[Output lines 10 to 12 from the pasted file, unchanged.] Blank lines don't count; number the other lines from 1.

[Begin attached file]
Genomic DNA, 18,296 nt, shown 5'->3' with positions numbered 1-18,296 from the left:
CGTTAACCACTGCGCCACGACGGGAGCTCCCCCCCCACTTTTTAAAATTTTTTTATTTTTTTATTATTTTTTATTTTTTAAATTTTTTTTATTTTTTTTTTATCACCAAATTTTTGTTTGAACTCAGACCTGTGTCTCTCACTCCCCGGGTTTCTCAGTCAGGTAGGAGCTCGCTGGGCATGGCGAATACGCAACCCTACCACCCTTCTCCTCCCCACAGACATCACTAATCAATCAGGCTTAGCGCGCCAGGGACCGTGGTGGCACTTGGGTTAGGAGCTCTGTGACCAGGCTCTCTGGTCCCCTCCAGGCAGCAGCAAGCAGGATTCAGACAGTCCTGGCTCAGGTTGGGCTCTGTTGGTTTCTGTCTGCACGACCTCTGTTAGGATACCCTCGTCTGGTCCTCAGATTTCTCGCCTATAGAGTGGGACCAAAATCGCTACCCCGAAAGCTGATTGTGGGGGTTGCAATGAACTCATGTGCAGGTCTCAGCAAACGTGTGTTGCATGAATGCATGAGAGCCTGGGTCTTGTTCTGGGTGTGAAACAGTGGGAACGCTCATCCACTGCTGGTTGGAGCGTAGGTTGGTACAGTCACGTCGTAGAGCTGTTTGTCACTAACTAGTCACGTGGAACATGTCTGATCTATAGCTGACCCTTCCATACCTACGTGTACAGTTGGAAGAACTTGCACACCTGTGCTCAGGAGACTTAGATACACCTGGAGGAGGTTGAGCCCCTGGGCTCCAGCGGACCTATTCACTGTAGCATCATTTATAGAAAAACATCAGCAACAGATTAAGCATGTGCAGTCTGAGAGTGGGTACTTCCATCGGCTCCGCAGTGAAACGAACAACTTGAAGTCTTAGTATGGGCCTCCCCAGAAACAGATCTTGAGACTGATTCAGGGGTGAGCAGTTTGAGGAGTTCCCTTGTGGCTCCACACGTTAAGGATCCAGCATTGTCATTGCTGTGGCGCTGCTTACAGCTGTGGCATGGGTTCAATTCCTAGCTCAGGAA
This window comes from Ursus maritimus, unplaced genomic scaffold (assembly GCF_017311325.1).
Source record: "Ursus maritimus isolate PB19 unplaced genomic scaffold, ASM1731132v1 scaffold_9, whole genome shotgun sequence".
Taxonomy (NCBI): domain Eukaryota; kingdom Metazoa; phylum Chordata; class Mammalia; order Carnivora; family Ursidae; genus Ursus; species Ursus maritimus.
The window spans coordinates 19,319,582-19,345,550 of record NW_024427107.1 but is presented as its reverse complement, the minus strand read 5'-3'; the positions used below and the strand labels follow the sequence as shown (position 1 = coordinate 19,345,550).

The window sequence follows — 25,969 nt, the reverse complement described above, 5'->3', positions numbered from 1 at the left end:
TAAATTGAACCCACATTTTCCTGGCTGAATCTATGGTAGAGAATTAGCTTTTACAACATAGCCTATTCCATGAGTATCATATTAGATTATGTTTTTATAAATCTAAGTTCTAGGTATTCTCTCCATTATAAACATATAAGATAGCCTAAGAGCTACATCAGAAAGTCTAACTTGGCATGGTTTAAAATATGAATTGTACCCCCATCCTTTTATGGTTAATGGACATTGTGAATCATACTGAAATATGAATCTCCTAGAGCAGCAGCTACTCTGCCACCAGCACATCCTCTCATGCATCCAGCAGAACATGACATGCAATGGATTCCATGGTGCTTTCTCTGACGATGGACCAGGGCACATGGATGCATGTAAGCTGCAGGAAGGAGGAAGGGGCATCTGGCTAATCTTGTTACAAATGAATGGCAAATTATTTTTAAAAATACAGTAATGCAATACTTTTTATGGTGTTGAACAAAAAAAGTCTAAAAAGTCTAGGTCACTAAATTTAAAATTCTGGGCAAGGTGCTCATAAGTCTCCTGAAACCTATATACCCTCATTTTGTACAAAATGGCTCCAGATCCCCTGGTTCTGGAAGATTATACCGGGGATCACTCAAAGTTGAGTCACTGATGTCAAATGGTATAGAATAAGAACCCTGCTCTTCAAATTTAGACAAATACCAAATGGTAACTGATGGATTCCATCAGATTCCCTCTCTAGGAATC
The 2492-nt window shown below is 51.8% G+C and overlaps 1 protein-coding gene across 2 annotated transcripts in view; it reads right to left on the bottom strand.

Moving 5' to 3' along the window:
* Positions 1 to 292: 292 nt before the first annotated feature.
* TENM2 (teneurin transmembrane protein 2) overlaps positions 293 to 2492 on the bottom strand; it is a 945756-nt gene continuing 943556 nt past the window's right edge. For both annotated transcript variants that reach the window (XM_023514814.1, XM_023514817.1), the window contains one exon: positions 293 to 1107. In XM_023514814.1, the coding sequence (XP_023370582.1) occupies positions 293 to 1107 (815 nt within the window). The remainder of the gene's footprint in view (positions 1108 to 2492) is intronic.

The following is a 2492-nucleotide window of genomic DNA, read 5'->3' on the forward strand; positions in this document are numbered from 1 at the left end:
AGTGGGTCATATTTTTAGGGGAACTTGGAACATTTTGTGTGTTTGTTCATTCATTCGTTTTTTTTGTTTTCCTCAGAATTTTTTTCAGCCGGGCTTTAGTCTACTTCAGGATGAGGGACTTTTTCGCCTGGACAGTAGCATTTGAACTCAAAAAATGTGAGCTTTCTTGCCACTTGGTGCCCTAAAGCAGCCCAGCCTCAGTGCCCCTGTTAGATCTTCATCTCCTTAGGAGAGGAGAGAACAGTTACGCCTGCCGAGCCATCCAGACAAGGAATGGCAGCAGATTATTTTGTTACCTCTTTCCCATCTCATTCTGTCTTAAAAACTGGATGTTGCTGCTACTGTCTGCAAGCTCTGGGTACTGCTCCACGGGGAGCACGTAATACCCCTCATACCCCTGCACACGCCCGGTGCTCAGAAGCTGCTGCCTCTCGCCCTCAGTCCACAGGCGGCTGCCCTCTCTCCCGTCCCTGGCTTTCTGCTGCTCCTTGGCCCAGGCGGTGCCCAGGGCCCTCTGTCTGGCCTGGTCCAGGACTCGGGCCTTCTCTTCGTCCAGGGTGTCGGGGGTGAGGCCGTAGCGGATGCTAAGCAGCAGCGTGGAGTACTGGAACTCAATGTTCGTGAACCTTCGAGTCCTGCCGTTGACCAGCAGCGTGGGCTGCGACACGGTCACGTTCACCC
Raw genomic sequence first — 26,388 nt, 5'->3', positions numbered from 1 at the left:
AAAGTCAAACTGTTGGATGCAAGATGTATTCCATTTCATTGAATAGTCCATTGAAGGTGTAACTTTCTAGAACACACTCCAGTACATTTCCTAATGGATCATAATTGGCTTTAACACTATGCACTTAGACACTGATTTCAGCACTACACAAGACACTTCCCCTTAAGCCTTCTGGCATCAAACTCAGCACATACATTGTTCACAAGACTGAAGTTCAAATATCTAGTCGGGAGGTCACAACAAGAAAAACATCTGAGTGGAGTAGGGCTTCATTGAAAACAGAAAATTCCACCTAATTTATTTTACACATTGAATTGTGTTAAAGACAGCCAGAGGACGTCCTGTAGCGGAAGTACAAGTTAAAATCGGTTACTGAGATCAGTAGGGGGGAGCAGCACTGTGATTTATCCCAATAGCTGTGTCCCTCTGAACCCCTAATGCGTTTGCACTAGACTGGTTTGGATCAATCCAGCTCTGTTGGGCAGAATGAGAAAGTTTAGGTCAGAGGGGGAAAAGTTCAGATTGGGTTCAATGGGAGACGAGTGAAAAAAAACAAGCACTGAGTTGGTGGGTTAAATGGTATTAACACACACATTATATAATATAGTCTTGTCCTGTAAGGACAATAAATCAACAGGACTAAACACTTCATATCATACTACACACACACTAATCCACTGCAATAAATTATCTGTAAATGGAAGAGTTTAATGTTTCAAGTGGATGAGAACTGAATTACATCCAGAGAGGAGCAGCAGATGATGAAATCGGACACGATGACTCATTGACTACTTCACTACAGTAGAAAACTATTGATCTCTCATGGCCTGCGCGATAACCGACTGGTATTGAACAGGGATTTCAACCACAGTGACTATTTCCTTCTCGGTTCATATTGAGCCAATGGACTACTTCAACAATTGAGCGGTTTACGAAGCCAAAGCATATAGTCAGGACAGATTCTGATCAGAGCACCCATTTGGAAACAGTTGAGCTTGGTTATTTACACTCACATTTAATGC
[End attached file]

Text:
Moving 5' to 3' along the window:
* Positions 1 to 292: 292 nt before the first annotated feature.
* TENM2 (teneurin transmembrane protein 2) overlaps positions 293 to 2492 on the bottom strand; it is a 945756-nt gene continuing 943556 nt past the window's right edge. For both annotated transcript variants that reach the window (XM_023514814.1, XM_023514817.1), the window contains one exon: positions 293 to 1107. In XM_023514814.1, the coding sequence (XP_023370582.1) occupies positions 293 to 1107 (815 nt within the window). The remainder of the gene's footprint in view (positions 1108 to 2492) is intronic.